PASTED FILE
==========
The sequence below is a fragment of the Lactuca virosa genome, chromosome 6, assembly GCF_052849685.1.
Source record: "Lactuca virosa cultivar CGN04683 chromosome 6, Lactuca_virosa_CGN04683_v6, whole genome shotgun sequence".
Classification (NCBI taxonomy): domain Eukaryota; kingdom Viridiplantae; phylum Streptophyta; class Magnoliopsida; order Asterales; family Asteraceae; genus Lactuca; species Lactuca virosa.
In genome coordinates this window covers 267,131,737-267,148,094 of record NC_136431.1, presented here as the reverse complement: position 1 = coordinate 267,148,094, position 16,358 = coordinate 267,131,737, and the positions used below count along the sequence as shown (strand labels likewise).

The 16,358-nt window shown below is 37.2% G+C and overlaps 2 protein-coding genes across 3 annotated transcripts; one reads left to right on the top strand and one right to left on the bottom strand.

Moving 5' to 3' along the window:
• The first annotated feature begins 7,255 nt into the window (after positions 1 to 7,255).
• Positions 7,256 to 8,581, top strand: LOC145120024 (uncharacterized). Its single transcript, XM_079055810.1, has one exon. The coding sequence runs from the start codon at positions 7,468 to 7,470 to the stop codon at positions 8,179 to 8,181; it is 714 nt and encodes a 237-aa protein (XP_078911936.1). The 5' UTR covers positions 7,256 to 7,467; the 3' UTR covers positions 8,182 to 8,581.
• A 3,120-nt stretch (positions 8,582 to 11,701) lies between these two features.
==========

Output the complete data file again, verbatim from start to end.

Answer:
The sequence below is a fragment of the Lactuca virosa genome, chromosome 6, assembly GCF_052849685.1.
Source record: "Lactuca virosa cultivar CGN04683 chromosome 6, Lactuca_virosa_CGN04683_v6, whole genome shotgun sequence".
Classification (NCBI taxonomy): domain Eukaryota; kingdom Viridiplantae; phylum Streptophyta; class Magnoliopsida; order Asterales; family Asteraceae; genus Lactuca; species Lactuca virosa.
In genome coordinates this window covers 267,131,737-267,148,094 of record NC_136431.1, presented here as the reverse complement: position 1 = coordinate 267,148,094, position 16,358 = coordinate 267,131,737, and the positions used below count along the sequence as shown (strand labels likewise).

The 16,358-nt window shown below is 37.2% G+C and overlaps 2 protein-coding genes across 3 annotated transcripts; one reads left to right on the top strand and one right to left on the bottom strand.

Moving 5' to 3' along the window:
• The first annotated feature begins 7,255 nt into the window (after positions 1 to 7,255).
• Positions 7,256 to 8,581, top strand: LOC145120024 (uncharacterized). Its single transcript, XM_079055810.1, has one exon. The coding sequence runs from the start codon at positions 7,468 to 7,470 to the stop codon at positions 8,179 to 8,181; it is 714 nt and encodes a 237-aa protein (XP_078911936.1). The 5' UTR covers positions 7,256 to 7,467; the 3' UTR covers positions 8,182 to 8,581.
• A 3,120-nt stretch (positions 8,582 to 11,701) lies between these two features.